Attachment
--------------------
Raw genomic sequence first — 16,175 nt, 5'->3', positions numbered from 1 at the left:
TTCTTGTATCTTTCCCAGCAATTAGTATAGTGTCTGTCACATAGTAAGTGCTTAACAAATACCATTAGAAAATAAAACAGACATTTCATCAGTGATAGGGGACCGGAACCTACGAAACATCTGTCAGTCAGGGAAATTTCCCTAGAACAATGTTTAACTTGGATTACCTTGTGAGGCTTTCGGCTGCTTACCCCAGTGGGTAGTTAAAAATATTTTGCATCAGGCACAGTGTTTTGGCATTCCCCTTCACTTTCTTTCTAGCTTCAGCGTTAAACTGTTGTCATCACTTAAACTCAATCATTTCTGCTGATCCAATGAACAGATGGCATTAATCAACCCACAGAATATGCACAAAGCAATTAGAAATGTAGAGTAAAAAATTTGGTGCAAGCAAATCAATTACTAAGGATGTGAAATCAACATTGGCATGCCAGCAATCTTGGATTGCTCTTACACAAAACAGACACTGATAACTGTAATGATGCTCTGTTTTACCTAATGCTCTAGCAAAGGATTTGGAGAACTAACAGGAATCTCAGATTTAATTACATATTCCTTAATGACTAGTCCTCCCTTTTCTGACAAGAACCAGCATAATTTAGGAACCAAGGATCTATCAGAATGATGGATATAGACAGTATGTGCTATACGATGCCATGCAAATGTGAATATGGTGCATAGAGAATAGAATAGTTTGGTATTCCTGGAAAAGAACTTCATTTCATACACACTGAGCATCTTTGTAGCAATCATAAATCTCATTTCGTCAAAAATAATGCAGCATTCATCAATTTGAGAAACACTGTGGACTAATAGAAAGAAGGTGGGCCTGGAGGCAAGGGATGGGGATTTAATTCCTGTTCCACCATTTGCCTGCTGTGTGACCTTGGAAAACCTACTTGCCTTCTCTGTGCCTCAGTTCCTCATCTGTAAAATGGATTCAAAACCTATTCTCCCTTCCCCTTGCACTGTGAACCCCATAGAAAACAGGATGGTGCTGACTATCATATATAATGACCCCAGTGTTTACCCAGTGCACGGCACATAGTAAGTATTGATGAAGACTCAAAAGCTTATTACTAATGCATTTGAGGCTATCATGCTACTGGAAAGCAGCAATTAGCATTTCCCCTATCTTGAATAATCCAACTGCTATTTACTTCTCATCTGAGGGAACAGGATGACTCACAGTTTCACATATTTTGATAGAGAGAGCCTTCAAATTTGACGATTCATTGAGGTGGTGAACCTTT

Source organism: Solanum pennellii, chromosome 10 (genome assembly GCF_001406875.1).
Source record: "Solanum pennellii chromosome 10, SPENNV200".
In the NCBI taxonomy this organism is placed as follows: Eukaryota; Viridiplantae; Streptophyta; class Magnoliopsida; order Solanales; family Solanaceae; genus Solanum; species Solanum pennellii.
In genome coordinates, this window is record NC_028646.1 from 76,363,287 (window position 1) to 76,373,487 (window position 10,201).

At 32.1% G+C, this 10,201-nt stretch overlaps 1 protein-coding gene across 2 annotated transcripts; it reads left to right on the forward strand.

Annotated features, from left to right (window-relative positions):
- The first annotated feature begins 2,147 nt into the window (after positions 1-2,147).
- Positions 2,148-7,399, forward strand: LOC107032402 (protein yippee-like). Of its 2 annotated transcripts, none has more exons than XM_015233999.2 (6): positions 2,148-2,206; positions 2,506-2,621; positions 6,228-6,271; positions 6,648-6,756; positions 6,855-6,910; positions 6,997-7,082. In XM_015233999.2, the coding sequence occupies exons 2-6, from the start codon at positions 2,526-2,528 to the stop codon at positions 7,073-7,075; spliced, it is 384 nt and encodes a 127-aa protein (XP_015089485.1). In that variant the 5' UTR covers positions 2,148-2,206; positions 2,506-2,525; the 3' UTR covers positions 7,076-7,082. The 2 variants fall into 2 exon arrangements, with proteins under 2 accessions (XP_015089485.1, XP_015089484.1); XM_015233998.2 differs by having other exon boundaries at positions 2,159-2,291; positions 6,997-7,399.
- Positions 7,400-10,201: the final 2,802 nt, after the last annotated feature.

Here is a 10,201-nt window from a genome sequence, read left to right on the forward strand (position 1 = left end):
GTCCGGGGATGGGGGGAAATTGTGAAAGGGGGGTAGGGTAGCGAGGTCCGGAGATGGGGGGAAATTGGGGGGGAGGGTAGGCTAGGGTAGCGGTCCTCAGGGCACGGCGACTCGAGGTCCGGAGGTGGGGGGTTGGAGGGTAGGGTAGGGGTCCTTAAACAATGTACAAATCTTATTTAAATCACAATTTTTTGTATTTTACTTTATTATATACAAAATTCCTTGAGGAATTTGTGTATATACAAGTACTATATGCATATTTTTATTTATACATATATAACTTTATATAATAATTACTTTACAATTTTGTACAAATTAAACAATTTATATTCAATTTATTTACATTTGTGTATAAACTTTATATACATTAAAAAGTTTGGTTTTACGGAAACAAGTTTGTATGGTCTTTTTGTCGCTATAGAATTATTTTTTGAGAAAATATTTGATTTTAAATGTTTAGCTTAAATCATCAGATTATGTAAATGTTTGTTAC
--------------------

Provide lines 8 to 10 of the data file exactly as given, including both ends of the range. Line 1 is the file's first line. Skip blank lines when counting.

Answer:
Annotated features, from left to right (window-relative positions):
- The first annotated feature begins 2,147 nt into the window (after positions 1-2,147).
- Positions 2,148-7,399, forward strand: LOC107032402 (protein yippee-like). Of its 2 annotated transcripts, none has more exons than XM_015233999.2 (6): positions 2,148-2,206; positions 2,506-2,621; positions 6,228-6,271; positions 6,648-6,756; positions 6,855-6,910; positions 6,997-7,082. In XM_015233999.2, the coding sequence occupies exons 2-6, from the start codon at positions 2,526-2,528 to the stop codon at positions 7,073-7,075; spliced, it is 384 nt and encodes a 127-aa protein (XP_015089485.1). In that variant the 5' UTR covers positions 2,148-2,206; positions 2,506-2,525; the 3' UTR covers positions 7,076-7,082. The 2 variants fall into 2 exon arrangements, with proteins under 2 accessions (XP_015089485.1, XP_015089484.1); XM_015233998.2 differs by having other exon boundaries at positions 2,159-2,291; positions 6,997-7,399.